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Matthew Teague

Moving buildings are considered a bad thing. Modes of failure are expressed by 'movement', and the average homebuyer has been imbued with a pathological terror of the word 'subsidence'. But if the aforementioned movement is intentional and benign, we look upon it as an entirely different attribute.

Bits of buildings have always moved.

Windows and doors are the obvious offenders, but in vernacular working buildings movement was often a prerequisite of the functionality of the building as a whole.

Windmills, watermills and oast houses all use rotational forces to power or ventilate the internal workings. Perhaps due to some craving for a building to have a historical pivot around which to entertain guests at dinner, the demand for these older structures as housing has become insupportable.

This, combined with the altogether more laudable sustainability movement, has created a generation of buildings with moving parts that also have to do with power and ventilation. I am referring to the wind generator and the wind cowl (à la Bluewater and BedZed). These things are recognisable as utile pieces of architecture, and they are also recognisable as throwbacks to an age before electricity. There is a kind of self-sufficiency in buildings that move; a theme more than adequately explored by Archigram's Walking City.Now the idea of having a living pod that can be decanted from city to city, always locating on an identical docking station, is embodied by the M House, Tim Pyne's take on the caravan.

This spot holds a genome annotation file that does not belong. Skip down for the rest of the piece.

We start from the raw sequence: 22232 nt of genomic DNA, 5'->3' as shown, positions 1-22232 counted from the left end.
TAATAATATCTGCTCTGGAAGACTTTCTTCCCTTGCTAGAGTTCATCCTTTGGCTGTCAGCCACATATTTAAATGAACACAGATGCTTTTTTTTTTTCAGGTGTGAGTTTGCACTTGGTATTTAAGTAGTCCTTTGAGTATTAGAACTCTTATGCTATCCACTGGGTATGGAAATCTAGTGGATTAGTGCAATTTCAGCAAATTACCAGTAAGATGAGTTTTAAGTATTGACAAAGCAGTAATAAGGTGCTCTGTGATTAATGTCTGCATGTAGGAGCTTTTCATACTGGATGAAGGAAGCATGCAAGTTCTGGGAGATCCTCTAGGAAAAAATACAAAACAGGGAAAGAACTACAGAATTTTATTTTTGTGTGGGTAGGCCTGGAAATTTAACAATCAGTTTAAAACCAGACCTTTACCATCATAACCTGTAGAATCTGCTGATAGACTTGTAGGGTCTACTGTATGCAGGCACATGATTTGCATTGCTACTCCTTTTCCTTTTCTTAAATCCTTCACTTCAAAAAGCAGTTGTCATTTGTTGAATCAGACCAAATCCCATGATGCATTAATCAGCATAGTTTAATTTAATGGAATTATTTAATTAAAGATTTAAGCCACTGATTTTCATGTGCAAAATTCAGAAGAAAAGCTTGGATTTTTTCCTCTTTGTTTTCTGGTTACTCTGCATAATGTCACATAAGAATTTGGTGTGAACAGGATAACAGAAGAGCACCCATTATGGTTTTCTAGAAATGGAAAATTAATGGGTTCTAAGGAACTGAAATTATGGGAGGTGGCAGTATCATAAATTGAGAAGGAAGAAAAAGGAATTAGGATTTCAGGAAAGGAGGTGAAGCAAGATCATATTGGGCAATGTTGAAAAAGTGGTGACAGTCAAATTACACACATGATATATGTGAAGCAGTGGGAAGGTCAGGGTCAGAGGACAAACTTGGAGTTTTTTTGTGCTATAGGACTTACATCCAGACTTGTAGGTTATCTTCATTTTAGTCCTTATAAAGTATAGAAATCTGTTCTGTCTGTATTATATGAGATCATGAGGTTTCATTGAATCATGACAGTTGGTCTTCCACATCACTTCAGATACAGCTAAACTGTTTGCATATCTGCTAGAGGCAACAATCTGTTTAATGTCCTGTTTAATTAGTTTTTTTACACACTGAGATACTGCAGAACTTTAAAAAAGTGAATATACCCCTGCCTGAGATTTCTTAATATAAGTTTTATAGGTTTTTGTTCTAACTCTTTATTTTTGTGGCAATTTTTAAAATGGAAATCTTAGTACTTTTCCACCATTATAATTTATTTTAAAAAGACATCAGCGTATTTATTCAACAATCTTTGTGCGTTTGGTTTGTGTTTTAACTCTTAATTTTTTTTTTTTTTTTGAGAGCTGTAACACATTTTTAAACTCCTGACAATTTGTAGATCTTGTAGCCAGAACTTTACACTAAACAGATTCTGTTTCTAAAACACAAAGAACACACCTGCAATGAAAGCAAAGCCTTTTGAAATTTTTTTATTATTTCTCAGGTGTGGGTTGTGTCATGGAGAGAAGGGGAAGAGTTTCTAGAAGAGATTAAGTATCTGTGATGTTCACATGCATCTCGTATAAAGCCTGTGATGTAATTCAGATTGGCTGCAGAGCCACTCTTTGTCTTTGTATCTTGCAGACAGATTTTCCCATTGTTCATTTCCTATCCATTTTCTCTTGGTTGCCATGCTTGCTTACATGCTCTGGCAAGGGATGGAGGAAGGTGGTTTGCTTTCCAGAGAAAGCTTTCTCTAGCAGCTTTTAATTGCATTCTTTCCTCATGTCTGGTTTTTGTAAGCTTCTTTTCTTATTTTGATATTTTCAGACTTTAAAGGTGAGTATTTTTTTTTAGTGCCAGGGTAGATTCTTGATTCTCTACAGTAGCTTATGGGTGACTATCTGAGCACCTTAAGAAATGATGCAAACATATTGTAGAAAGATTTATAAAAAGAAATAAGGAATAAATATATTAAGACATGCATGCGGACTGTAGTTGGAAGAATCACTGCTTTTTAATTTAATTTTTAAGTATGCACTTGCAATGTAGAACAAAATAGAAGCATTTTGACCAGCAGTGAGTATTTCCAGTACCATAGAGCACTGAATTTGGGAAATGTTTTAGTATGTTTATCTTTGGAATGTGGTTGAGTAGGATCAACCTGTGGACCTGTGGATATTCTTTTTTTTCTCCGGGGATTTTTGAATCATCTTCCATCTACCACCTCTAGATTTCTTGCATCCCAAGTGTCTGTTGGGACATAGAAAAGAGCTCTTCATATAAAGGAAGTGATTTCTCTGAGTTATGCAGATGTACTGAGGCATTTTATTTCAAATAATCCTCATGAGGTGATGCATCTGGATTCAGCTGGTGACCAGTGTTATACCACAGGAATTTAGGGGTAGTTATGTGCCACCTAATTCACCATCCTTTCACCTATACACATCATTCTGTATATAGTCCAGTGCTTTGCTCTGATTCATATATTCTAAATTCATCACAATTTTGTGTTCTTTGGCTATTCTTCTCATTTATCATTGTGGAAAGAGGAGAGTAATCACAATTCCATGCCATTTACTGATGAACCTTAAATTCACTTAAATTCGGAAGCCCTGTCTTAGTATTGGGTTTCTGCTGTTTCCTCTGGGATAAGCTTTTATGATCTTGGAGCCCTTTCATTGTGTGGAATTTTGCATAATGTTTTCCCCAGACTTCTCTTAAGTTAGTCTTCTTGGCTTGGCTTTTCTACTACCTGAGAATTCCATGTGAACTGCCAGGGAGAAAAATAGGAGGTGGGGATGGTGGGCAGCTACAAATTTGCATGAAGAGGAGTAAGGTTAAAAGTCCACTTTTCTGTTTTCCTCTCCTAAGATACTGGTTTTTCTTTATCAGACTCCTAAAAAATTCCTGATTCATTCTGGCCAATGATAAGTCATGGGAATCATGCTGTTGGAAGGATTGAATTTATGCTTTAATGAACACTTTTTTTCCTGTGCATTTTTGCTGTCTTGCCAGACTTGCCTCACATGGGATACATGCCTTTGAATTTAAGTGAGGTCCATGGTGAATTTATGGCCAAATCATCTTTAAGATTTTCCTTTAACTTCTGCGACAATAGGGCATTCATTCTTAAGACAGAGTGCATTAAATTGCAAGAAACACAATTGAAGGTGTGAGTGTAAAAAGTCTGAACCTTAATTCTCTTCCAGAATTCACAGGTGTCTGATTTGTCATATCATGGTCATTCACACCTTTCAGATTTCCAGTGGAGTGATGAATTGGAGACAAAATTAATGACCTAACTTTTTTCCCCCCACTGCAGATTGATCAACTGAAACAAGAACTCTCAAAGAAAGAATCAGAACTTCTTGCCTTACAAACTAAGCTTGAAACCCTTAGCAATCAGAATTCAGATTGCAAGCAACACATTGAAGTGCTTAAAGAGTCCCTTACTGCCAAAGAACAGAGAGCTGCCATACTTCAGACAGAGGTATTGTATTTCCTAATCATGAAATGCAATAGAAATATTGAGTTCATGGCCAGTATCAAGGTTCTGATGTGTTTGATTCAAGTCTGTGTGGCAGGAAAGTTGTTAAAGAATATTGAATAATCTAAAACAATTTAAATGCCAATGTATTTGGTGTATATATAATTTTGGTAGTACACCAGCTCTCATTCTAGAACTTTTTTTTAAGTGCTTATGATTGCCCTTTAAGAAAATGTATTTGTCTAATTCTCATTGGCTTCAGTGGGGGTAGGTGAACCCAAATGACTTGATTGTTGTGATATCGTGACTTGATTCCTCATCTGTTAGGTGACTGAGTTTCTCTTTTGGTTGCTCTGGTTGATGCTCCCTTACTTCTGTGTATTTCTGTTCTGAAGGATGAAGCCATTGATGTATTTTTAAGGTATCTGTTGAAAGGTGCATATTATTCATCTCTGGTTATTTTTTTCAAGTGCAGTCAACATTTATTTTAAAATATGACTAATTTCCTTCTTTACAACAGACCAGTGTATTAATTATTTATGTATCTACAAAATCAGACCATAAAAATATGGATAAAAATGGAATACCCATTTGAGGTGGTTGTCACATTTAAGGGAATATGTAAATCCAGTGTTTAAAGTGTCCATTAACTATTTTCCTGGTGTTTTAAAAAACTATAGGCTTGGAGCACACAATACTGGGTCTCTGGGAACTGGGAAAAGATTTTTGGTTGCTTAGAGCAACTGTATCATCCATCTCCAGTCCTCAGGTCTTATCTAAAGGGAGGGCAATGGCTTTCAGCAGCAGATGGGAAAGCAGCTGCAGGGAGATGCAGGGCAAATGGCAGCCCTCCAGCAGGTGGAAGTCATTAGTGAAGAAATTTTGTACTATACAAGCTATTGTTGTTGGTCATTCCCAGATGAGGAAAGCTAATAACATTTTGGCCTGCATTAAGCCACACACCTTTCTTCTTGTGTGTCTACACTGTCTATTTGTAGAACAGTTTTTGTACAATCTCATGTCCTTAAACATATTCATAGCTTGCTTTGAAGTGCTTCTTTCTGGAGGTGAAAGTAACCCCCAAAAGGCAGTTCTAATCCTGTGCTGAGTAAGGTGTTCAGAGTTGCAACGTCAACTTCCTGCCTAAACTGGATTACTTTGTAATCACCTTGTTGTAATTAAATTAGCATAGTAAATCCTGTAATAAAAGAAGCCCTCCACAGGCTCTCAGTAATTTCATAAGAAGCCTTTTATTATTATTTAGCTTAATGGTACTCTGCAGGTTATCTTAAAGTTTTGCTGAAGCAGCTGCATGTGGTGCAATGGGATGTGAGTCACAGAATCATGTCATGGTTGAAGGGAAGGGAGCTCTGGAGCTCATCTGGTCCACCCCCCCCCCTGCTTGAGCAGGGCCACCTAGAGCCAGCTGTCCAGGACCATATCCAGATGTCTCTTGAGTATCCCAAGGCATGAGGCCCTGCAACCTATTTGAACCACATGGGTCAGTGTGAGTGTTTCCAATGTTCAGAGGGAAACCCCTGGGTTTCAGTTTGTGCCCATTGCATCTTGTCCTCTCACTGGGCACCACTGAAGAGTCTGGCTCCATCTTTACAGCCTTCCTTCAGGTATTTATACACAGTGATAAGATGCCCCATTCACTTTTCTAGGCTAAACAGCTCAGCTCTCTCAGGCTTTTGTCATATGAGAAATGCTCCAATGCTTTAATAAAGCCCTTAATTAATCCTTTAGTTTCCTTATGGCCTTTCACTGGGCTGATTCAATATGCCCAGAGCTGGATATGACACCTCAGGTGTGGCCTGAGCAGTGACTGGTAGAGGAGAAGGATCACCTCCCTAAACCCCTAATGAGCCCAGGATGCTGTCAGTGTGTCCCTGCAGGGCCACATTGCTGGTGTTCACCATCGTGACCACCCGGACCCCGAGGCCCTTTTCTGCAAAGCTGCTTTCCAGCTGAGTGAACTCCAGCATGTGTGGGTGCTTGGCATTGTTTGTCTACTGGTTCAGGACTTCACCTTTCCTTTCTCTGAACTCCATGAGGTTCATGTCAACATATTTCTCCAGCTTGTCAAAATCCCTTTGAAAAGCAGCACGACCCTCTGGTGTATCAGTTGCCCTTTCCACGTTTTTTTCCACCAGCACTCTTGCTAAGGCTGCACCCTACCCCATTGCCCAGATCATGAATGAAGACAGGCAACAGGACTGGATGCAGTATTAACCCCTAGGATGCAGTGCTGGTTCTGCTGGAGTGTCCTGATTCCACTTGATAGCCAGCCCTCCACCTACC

It is a fairly short walk from the proposition that we should all live in totally mobile houses in flexible, sustainable communities to visions of a post-urban society, where place is defined by the location of food and water, and residents move on come the rainy season. Those of us unlucky enough not to have bought into the elite mobile stratum of society stay in the cities.

Perhaps the point of movement in a building is that it should have a purpose other than just the ability to relocate. Relocation - moving on - is the preserve of either the very wealthy or the very poor, driven by fashion or necessity.Moving parts are the expression of co-existence, working with the prevailing conditions in order to become more sustainable. If ever there was a good example of looking backwards to go forwards

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